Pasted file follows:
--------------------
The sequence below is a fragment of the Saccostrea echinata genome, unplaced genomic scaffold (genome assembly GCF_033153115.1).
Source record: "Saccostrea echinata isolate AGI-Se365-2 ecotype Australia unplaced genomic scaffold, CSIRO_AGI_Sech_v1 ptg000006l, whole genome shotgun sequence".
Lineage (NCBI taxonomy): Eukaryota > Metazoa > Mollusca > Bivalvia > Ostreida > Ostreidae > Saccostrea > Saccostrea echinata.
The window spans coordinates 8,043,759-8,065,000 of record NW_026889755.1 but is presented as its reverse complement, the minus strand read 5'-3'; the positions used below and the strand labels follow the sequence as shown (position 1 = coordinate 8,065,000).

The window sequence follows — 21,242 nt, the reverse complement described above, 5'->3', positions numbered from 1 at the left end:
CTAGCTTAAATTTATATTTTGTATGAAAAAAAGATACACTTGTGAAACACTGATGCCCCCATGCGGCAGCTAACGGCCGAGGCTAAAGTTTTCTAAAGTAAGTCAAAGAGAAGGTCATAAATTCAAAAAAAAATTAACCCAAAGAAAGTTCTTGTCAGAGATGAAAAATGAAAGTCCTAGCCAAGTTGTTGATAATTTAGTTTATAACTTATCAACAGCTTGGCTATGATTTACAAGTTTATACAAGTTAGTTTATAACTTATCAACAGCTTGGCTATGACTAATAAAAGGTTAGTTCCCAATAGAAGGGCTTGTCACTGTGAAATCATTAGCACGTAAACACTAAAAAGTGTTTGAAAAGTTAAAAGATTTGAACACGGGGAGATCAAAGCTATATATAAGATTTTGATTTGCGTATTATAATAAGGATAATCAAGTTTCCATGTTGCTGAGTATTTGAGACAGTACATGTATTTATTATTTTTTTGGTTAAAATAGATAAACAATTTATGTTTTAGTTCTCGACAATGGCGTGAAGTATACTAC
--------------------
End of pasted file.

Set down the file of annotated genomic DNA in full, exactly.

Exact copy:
The sequence below is a fragment of the Saccostrea echinata genome, unplaced genomic scaffold (genome assembly GCF_033153115.1).
Source record: "Saccostrea echinata isolate AGI-Se365-2 ecotype Australia unplaced genomic scaffold, CSIRO_AGI_Sech_v1 ptg000006l, whole genome shotgun sequence".
Lineage (NCBI taxonomy): Eukaryota > Metazoa > Mollusca > Bivalvia > Ostreida > Ostreidae > Saccostrea > Saccostrea echinata.
The window spans coordinates 8,043,759-8,065,000 of record NW_026889755.1 but is presented as its reverse complement, the minus strand read 5'-3'; the positions used below and the strand labels follow the sequence as shown (position 1 = coordinate 8,065,000).

The window sequence follows — 21,242 nt, the reverse complement described above, 5'->3', positions numbered from 1 at the left end:
CTAGCTTAAATTTATATTTTGTATGAAAAAAAGATACACTTGTGAAACACTGATGCCCCCATGCGGCAGCTAACGGCCGAGGCTAAAGTTTTCTAAAGTAAGTCAAAGAGAAGGTCATAAATTCAAAAAAAAATTAACCCAAAGAAAGTTCTTGTCAGAGATGAAAAATGAAAGTCCTAGCCAAGTTGTTGATAATTTAGTTTATAACTTATCAACAGCTTGGCTATGATTTACAAGTTTATACAAGTTAGTTTATAACTTATCAACAGCTTGGCTATGACTAATAAAAGGTTAGTTCCCAATAGAAGGGCTTGTCACTGTGAAATCATTAGCACGTAAACACTAAAAAGTGTTTGAAAAGTTAAAAGATTTGAACACGGGGAGATCAAAGCTATATATAAGATTTTGATTTGCGTATTATAATAAGGATAATCAAGTTTCCATGTTGCTGAGTATTTGAGACAGTACATGTATTTATTATTTTTTTGGTTAAAATAGATAAACAATTTATGTTTTAGTTCTCGACAATGGCGTGAAGTATACTAC